Thursday, 27 June 2013

Farewell, Julia

There's a kind of post-modern irony in the fact that some of the final images of Julia Gillard as Australian Prime Minister to flood the mass media depict her knitting a toy for the new royal baby.  Why is our feminist heroine doing something so stereotypically feminine?  The rest of the tale, though, has a more classical feel, like a Shakespearean tragedy with its cycle of hubris and retribution. 


Many of my feminist friends feel Gillard's treatment over the last few months is a sign of ongoing sexism and misogyny in politics and the media.  There is something in what they say.  "Ditch the witch", the fake menu and (if we reach back to the beginning) Bill Heffernan suggesting she wasn't qualified to lead the country because she didn't have children are all incredibly gendered pieces of abuse.  But when Rudd was deposed three years ago, did anyone say it happened because he is a man?

At risk of alienating some good friends I have to say I'm not entirely convinced of Gillard's feminist credentials.  It's a further piece of post-modern irony that one of the high points of her Prime Ministership, her famous misogyny speech, was prompted by the need to deflect attention from the sexual misconduct of former Speaker Peter Slipper, the man Gillard enticed from the Liberal Party with the promise of office in order to secure her majority. 

Even more ironic if you consider that at the time she made that speech her government was passing a law which reduced the incomes of a large number of sole parents (most of whom are women) by shifting them from parenting payment to Newstart.  If this is feminism at all, and not mere cynicism, it is a kind of conservative Women's Electoral Lobby feminism where already successful women work to push the glass ceiling higher.  Nothing wrong with that, but it's hard to get too excited about it when poor sole parents are made to struggle even harder to pay the rent and feed their kids.

So much for irony, now for tragedy.  Three years ago, Gillard was convinced to dethrone Rudd because the polls were clearly showing that Labor would lose the election with him as leader.  Three years later, the polls are showing they are unlikely to even be a credible opposition with Gillard as leader but are close to a winning position with Rudd.  So the wheel turned and Rudd once again found himself on top.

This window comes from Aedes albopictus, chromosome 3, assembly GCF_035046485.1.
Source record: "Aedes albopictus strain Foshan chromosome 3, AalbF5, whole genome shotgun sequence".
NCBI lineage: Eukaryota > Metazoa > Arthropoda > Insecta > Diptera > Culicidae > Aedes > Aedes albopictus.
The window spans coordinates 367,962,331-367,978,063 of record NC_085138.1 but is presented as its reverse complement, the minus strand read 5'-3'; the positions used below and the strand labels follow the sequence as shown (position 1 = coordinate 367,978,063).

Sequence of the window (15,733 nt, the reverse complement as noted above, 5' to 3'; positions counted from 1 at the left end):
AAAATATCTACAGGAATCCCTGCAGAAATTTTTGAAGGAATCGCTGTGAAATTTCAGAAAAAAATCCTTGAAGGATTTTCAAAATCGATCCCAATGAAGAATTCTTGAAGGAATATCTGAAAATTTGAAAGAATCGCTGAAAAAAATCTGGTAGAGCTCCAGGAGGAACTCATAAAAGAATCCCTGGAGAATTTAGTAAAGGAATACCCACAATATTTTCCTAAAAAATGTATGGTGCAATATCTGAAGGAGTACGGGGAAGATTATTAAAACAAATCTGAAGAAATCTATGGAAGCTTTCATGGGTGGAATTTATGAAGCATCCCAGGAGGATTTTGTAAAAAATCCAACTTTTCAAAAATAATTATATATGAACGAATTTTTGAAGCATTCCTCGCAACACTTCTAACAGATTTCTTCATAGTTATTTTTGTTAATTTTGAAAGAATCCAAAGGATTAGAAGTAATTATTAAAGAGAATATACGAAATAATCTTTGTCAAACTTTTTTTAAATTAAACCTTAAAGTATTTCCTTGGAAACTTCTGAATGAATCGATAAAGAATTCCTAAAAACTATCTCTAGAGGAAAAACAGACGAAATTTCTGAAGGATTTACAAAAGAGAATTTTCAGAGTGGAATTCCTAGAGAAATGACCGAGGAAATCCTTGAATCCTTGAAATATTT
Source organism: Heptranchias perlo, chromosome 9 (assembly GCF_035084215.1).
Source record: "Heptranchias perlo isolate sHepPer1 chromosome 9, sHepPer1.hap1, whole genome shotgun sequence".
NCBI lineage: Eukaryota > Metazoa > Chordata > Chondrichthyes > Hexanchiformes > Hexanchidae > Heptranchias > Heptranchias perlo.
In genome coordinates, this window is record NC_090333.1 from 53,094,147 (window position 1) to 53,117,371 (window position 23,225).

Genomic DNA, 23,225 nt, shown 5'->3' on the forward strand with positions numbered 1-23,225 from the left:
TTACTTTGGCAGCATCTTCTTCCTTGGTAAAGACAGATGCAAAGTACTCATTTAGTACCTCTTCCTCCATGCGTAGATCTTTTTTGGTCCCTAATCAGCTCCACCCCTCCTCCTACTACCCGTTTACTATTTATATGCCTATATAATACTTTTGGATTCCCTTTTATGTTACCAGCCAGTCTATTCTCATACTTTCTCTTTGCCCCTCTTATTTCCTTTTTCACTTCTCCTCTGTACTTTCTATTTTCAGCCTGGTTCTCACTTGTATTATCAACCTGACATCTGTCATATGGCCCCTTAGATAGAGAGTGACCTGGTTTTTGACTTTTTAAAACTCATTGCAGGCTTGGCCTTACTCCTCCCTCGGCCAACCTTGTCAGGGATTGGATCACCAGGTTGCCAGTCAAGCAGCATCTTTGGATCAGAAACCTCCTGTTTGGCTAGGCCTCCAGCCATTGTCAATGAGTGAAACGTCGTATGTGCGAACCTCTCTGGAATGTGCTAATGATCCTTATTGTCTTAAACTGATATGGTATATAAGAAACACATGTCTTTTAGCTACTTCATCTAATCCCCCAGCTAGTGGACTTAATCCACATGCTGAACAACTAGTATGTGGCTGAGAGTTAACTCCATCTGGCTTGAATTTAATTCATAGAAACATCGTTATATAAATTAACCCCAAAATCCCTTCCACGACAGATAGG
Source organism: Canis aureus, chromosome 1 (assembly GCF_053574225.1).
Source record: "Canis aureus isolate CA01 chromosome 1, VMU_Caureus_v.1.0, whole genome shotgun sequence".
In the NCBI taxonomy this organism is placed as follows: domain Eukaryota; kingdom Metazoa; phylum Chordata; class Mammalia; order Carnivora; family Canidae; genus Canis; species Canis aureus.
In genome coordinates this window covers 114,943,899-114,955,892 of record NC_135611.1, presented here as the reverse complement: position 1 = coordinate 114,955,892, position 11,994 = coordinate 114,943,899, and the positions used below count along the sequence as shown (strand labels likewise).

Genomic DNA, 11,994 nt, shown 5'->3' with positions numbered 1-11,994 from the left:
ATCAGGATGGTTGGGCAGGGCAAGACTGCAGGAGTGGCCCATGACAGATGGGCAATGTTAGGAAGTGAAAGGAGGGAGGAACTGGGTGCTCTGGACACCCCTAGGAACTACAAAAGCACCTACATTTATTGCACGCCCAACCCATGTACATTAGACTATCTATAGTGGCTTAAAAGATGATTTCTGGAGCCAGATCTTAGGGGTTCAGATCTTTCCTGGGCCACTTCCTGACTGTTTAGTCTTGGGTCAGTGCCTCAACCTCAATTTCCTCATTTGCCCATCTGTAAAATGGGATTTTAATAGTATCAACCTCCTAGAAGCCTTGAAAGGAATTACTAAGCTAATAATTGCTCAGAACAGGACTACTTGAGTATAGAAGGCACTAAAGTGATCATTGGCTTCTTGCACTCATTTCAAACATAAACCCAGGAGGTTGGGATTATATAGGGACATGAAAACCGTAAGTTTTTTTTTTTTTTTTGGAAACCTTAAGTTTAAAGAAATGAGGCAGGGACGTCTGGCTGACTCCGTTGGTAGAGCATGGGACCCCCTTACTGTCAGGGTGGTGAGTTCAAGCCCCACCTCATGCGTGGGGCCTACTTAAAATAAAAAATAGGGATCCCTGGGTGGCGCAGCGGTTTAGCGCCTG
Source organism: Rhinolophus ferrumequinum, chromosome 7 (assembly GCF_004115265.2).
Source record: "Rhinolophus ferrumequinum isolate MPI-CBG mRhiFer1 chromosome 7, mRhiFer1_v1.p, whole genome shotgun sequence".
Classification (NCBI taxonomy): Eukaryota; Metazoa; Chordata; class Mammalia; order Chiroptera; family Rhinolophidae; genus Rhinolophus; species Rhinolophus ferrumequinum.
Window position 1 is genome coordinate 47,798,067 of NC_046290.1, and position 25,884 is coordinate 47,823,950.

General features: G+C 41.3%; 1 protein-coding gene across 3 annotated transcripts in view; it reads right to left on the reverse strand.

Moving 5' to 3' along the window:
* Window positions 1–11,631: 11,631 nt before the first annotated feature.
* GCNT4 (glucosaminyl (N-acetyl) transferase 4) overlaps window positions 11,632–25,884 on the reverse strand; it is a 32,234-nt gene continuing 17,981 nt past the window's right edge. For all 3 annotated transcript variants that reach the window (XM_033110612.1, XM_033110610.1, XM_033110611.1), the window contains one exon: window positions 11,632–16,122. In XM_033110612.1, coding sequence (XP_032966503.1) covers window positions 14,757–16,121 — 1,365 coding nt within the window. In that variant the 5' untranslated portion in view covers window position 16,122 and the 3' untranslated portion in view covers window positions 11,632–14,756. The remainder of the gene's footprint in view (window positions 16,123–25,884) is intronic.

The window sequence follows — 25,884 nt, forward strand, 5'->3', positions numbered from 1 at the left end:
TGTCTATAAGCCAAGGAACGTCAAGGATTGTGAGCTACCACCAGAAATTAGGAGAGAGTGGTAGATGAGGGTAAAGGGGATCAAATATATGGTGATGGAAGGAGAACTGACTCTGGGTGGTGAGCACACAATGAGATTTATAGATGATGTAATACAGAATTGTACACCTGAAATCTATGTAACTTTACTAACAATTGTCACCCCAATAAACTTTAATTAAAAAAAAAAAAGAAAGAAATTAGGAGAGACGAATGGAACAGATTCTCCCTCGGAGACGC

In the meantime, what has Gillard left us to remember her by?  In a sense, quite a lot.  It's interesting to hear Tony Windsor talk on the subject of our supposedly dysfunctional hung parliament.  Windsor notes that large volumes of legislation have passed this parliament in the last three years as a result of skillful negotiation managed by Gillard and her Ministers.  Amongst these are some extremely important reforms, including the Carbon Tax, the National Disability Insurance Scheme and the Gonski education reforms.  Sure, there have been some mis-steps - asylum seeker policy is a cruel shambles, they allowed the mining companies to con them on the mining tax, sole parents as mentioned already - but to paint this as a dysfunctional government is certainly overstretch.

So if the government is not dysfunctional and it's not simple sexism, what went wrong for Gillard?  The conventional wisdom is that the electorate is just not listening to her any more.  But why is that?  Is it because she sounds wooden every time she speaks?  Is it because her voice is being drowned out by those of her critics, both inside the Labor Party and on the opposition benches?  Is it because the media refuse to report her message any more so there is nothing for the electorate to listen to?  The sad thing is that all these alternatives suggest that it is not the government that's dysfunctional, and certainly not Gillard, but the electorate itself which refuses to take actual governance seriously and prefers to rate politics as if it were just another form of entertainment. 

I suspect the main thing to be learned from the polls that sparked both Rudd's demise and his resurrection is that polls are dumb. We have no way of knowing what would have happened back in 2010 with Rudd as leader, but I suspect that outcome in September will be a serious wipeout for Labor, followed by Rudd's final political demise. Much like Macbeth following the advice of the witches, the superficial evidence of veracity will mask a deeper tragedy. People prefer Rudd because he is absent. Once he is present they will be reminded why they spurned him three years ago.  Then they will vote for Tony Abbott and his Coalition cronies, and the tragedy will be complete.

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